KMC Scripture notes – 25.12.2021 Christmas Day.
Luke sets out to record history. This decree was an actual event that happened. Jesus was born into a world that was familiar with conflict. The empire had been split three ways on the death of Julius Caesar and the co-rulers were continually striving for supremacy. Caesar Augustus was eventually victorious and held the position of Emperor when Jesus was born. The Empire had descended into chaos, lawlessness, immorality, and corruption. But the new Emperor turned things around. At last there was peace as the strife between the three contenders had ceased with his attaining power; he was a brilliant politician and administrator and he paid the soldiers and restored the Roman economy. At the time of Jesus’ birth the Roman Empire was prosperous. Up to that time, it had been a republic, governed by law, not any single man. Now, however, Augustus changed that (the title Augustus means exalted, sacred). The census in question was to ensure everyone living in the Empire paid tax. The fact that every person responded by going to be registered was evidence of the Emperor’s power. But whilst he issued his decree, considering himself the most powerful man in the world, he did not realise he was actually fulfilling God’s promise made centuries before. The young woman who was to bear the Son of God lived in Nazareth. Why else would she, nine months pregnant, travel to Bethlehem where the prophecy was to be fulfilled, if not to obey an edict by the emperor himself?
Mary was not obliged to go to Bethlehem, but it made sense for her to travel with Joseph. In that way he could protect her from the gossip that would inevitably have occurred in Nazareth and been with her for the impending birth of the child. The journey to Bethlehem was about 155 kilometres. In a direct line it would have wound through the mountainous region of Samaria. Whilst Mary is usually depicted as riding a donkey, no animals are mentioned in Scripture and it is likely she walked. So rather than journeying through rough, dangerous country (as the Samaritans and the Jews were not friendly towards one another), it is more likely that the couple travelled along the Jordan River valley. This would have added another 30 kilometres or so to the journey. So they would have been walking for 5-7 days, taking into account they would not have travelled on the Sabbath.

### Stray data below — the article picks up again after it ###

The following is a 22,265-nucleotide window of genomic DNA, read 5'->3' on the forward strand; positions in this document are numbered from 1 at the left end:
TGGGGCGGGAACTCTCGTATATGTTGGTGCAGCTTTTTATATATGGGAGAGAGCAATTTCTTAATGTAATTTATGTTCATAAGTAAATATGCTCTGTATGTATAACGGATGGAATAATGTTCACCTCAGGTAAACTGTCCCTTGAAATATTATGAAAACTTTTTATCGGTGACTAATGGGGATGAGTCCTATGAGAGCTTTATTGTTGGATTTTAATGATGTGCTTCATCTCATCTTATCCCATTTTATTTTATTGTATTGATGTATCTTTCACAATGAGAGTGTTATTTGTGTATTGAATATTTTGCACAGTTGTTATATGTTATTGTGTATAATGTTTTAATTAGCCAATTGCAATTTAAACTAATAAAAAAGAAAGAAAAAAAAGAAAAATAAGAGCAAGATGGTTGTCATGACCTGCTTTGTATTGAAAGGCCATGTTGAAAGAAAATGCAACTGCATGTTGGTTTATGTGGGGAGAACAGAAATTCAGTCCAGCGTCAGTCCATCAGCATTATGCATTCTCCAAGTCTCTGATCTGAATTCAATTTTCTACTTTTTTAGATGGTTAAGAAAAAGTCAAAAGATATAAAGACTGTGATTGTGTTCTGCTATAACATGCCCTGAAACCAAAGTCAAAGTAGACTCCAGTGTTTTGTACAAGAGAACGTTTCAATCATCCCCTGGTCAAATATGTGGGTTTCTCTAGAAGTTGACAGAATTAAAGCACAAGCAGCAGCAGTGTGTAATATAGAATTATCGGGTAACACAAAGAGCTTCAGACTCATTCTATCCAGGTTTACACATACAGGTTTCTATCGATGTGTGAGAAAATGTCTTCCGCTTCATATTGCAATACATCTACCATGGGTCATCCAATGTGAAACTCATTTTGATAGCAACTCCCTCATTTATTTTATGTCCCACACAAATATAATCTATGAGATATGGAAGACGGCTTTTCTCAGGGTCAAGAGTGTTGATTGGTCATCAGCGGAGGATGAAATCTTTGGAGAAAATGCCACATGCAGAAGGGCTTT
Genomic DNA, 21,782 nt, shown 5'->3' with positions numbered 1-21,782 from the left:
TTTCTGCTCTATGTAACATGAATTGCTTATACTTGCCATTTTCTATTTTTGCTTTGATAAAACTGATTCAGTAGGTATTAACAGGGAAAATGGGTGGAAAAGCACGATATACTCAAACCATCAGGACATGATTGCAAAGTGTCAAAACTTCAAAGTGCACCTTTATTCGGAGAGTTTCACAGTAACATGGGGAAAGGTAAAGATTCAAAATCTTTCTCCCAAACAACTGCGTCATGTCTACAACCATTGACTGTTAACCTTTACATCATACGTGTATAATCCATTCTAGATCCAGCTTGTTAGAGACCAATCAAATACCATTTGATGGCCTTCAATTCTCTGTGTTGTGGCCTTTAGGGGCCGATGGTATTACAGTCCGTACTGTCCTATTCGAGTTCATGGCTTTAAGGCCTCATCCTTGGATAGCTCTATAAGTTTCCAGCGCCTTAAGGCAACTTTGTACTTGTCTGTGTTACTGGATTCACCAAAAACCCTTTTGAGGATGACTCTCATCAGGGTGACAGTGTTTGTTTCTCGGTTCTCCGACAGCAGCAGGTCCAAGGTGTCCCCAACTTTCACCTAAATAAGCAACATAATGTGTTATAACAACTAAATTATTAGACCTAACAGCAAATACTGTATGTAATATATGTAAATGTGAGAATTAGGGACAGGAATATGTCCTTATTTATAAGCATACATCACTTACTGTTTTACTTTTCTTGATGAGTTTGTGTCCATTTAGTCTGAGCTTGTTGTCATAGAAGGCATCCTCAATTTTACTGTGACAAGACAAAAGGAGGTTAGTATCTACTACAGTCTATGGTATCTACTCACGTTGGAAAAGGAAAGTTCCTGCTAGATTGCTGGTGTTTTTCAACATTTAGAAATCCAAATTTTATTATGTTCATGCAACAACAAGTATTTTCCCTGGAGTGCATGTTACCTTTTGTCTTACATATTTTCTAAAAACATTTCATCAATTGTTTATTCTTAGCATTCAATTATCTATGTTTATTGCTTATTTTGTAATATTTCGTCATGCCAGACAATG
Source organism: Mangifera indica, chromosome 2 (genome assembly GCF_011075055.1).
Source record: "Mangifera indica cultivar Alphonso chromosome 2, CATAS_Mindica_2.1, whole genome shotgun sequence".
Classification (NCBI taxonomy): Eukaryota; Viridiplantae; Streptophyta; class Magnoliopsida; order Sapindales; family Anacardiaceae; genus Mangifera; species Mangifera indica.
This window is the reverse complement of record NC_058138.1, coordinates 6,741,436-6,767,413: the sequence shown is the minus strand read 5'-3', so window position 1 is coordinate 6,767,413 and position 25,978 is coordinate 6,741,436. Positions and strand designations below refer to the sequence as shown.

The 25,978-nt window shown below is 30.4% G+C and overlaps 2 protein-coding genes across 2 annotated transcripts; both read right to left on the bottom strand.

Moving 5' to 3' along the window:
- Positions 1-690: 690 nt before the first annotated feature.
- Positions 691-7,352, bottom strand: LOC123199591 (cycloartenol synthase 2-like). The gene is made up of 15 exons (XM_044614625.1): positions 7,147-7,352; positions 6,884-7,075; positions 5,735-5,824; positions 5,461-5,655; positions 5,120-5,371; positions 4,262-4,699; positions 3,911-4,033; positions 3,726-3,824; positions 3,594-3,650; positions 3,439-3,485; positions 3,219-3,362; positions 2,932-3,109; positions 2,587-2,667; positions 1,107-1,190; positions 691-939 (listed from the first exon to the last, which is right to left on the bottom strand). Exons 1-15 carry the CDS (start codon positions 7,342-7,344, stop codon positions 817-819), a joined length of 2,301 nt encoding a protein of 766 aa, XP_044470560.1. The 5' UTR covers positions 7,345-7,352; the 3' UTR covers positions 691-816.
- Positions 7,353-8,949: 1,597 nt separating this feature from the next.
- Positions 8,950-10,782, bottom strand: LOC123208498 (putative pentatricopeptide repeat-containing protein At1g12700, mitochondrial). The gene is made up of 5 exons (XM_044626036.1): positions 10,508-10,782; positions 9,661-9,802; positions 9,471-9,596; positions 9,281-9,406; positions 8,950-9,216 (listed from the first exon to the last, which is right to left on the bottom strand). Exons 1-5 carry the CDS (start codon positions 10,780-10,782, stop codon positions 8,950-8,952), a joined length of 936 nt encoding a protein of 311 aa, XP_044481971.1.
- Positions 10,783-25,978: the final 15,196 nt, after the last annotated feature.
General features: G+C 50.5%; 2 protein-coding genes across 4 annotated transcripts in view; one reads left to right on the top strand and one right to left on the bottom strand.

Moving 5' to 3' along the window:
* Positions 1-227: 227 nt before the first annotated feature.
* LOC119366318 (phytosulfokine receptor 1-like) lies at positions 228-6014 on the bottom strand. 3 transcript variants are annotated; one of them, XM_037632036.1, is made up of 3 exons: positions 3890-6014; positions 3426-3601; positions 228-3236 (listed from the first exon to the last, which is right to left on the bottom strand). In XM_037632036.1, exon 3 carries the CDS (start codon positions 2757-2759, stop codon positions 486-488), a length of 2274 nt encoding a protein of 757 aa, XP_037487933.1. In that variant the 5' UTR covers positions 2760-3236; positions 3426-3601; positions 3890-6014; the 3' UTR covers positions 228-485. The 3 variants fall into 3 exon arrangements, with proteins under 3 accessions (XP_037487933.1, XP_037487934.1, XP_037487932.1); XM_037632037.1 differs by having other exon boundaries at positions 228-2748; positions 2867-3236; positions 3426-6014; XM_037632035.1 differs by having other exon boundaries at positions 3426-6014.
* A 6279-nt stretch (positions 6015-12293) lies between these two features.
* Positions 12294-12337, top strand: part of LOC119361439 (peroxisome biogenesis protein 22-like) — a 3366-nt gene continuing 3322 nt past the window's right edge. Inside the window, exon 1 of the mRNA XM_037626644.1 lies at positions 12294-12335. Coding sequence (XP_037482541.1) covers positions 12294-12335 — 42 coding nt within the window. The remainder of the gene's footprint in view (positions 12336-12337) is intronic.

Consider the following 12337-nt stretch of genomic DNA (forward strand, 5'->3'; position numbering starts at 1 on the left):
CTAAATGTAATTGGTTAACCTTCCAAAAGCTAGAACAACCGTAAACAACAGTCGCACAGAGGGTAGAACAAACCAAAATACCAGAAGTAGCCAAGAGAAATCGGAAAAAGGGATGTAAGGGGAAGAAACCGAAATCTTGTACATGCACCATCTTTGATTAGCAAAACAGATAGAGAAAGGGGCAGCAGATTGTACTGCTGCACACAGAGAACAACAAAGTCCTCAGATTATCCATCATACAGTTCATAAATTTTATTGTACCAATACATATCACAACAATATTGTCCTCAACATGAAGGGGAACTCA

Luke simply records that Mary gave birth to a baby boy, probably in a cave in Bethlehem. The young mother wrapped Him up and laid Him in the rough, prickly straw in an animal feeding trough.
The shepherds in Bethlehem cared for the flocks of sheep owned by the temple and may well have reared the lambs used for the temple sacrifices. These men would have been social outcasts and their reputation precluded them from being allowed to give testimony in a court of law. Yet it was to them that the Gospel was first pronounced by a single angel who was immediately joined by a host of others praising God.
It seems the men did not hesitate, but went to Bethlehem to find the child. The angel had told them where to find Him. Barclay writes, ‘It is a lovely thought that the shepherds who looked after the Temple lambs were the first to see the Lamb of God who takes away the sin of the world.’
The men left, praising God and told everyone they met; and Mary ‘pondered’ about what was happening and stored the memories up in her heart.
Christmas Day Meditation
Try to picture yourself, stooping down and entering a cave, lit by a single oil lamp, warmed by the breath of animals. Before you is a feeding trough filled with straw, in which lies a new born baby. You know, because you have been told, this is no ordinary baby but Emmanuel, God with us. Imagine yourself moving forward, reaching out and touching the Child’s hand; kneeling down to have a closer look. Imagine the Child opening His eyes and looking at you as if you are the only person in the whole world who matters to Him. How do you feel? How do your heart, mind, spirit feel? Spend time in His presence, beside the manger. What difference will this encounter with the Baby Boy of Bethlehem make for you today and in the days ahead?